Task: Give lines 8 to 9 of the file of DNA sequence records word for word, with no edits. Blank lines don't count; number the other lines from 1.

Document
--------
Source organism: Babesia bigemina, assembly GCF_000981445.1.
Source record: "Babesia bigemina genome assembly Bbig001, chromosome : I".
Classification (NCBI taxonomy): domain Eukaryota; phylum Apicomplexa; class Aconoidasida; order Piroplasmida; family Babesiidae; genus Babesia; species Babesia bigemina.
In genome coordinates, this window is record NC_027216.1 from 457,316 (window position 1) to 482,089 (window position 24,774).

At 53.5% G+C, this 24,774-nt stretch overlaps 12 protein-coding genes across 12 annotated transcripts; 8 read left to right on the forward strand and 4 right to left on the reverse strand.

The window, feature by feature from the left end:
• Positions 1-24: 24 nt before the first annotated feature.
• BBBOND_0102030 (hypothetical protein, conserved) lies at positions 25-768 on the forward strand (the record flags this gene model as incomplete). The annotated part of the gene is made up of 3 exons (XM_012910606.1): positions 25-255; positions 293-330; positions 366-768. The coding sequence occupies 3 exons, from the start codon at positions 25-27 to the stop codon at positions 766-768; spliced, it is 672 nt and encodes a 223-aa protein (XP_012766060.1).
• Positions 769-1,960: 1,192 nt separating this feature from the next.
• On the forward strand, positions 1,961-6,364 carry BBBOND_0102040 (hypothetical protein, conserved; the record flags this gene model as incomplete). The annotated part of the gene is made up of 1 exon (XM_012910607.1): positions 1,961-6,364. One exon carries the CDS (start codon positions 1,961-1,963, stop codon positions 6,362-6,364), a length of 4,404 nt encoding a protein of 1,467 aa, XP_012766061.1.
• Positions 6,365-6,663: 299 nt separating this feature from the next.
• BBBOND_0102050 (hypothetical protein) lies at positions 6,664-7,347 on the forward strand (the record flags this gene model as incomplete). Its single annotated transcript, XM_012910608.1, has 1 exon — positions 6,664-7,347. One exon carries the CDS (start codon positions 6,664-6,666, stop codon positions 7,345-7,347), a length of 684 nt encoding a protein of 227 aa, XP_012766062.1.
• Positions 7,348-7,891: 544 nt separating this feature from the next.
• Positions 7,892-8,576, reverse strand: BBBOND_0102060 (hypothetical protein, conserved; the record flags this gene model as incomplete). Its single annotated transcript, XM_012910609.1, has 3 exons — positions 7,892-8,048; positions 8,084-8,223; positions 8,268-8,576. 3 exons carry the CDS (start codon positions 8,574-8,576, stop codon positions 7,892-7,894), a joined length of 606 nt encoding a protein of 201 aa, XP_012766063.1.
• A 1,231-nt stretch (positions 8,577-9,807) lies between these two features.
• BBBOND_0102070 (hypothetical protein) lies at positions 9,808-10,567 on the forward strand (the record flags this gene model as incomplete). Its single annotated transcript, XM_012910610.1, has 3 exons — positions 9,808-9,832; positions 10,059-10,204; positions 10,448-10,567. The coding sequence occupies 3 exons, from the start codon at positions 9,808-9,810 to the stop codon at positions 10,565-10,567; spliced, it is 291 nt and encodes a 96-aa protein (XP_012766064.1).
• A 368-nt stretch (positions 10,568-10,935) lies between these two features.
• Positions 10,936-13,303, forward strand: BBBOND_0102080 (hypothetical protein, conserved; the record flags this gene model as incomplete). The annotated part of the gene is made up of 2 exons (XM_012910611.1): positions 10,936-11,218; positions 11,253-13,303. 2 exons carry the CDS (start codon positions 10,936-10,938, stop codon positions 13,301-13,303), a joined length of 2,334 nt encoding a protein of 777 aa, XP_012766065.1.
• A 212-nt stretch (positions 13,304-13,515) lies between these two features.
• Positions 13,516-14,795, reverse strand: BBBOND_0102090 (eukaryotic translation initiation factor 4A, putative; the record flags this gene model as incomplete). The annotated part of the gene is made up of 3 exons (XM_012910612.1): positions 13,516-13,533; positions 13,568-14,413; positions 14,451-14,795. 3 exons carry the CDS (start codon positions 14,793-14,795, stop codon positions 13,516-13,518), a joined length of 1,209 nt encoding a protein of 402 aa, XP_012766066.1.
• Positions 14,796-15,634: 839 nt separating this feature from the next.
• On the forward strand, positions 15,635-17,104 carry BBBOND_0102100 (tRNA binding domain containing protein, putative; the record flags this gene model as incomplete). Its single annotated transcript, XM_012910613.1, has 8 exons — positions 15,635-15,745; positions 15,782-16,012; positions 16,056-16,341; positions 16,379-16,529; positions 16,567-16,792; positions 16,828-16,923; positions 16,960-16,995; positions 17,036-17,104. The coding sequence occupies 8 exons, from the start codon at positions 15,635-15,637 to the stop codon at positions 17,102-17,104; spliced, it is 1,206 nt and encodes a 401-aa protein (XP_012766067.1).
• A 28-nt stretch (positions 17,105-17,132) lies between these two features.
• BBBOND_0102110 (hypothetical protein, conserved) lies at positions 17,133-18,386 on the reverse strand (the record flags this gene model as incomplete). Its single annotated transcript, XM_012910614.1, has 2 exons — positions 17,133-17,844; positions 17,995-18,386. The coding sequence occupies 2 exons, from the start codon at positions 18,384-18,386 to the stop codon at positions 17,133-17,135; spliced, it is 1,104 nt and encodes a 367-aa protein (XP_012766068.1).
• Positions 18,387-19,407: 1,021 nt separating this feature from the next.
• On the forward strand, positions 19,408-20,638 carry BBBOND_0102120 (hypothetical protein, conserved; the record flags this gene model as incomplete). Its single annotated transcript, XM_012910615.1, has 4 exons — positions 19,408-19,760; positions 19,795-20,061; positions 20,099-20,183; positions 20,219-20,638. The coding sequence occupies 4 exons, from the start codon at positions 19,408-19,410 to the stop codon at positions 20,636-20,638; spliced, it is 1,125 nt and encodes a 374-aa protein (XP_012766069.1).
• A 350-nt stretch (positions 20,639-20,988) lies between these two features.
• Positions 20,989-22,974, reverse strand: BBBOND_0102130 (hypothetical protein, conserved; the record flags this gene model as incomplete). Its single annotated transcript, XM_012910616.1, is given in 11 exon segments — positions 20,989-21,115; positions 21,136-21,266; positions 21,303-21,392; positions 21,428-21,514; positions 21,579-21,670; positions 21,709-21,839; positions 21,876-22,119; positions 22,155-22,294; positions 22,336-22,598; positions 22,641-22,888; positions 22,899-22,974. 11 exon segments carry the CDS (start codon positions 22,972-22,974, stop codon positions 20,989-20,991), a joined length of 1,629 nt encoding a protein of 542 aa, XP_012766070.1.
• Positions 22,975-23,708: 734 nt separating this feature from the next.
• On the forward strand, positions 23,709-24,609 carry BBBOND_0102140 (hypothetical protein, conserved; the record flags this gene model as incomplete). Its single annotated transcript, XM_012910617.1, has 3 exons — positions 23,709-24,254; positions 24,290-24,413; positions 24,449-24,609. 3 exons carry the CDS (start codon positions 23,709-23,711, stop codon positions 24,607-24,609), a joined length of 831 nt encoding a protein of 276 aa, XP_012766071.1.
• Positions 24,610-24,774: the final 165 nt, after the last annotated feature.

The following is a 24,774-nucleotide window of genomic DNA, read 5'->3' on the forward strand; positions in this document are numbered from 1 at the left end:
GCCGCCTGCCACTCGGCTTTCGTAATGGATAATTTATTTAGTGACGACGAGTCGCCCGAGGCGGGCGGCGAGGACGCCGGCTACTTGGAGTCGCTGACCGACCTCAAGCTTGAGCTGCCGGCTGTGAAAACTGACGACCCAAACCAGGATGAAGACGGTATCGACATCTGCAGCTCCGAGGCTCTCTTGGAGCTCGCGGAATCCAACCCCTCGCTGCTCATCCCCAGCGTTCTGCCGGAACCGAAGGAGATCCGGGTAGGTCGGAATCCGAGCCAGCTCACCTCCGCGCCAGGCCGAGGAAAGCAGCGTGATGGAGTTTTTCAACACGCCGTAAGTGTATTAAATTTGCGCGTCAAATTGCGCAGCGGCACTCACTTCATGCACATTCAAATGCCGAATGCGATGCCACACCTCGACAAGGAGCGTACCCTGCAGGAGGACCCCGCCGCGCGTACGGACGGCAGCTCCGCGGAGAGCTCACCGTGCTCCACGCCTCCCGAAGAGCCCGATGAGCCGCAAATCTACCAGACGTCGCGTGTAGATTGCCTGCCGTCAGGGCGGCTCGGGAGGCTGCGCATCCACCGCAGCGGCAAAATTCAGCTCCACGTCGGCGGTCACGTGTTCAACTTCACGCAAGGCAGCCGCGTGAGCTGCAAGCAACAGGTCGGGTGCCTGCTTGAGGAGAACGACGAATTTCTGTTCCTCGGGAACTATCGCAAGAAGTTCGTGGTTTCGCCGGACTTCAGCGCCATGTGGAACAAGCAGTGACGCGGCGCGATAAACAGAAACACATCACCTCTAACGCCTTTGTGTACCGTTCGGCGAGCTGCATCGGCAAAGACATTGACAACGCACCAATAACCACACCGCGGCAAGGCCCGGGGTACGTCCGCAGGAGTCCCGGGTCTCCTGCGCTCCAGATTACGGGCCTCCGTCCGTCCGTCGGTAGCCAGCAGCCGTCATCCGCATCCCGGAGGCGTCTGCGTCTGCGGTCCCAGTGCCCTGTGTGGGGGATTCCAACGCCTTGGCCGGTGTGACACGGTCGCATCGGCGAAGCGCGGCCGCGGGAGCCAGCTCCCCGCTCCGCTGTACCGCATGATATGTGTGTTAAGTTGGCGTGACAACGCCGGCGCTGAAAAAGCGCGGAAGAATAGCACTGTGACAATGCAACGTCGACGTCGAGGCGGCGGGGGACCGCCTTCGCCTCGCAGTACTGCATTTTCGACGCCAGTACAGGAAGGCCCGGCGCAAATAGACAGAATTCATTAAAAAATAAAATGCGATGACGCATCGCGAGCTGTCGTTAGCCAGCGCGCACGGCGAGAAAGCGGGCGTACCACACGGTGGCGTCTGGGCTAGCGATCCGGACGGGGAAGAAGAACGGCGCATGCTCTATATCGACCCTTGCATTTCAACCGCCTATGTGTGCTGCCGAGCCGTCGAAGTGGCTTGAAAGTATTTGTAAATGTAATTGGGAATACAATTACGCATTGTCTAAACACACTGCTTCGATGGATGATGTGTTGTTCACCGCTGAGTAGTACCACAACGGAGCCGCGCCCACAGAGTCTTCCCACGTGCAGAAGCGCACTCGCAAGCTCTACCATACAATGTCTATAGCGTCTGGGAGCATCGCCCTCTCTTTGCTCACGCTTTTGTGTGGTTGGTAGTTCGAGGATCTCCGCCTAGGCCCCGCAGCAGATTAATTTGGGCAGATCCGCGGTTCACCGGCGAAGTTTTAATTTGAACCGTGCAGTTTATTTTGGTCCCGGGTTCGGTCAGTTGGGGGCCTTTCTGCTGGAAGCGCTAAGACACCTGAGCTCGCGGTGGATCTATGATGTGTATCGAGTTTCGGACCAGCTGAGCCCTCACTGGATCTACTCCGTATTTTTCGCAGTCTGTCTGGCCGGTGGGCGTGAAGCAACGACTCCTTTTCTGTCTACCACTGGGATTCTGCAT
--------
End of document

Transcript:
• BBBOND_0102030 (hypothetical protein, conserved) lies at positions 25-768 on the forward strand (the record flags this gene model as incomplete). The annotated part of the gene is made up of 3 exons (XM_012910606.1): positions 25-255; positions 293-330; positions 366-768. The coding sequence occupies 3 exons, from the start codon at positions 25-27 to the stop codon at positions 766-768; spliced, it is 672 nt and encodes a 223-aa protein (XP_012766060.1).
• Positions 769-1,960: 1,192 nt separating this feature from the next.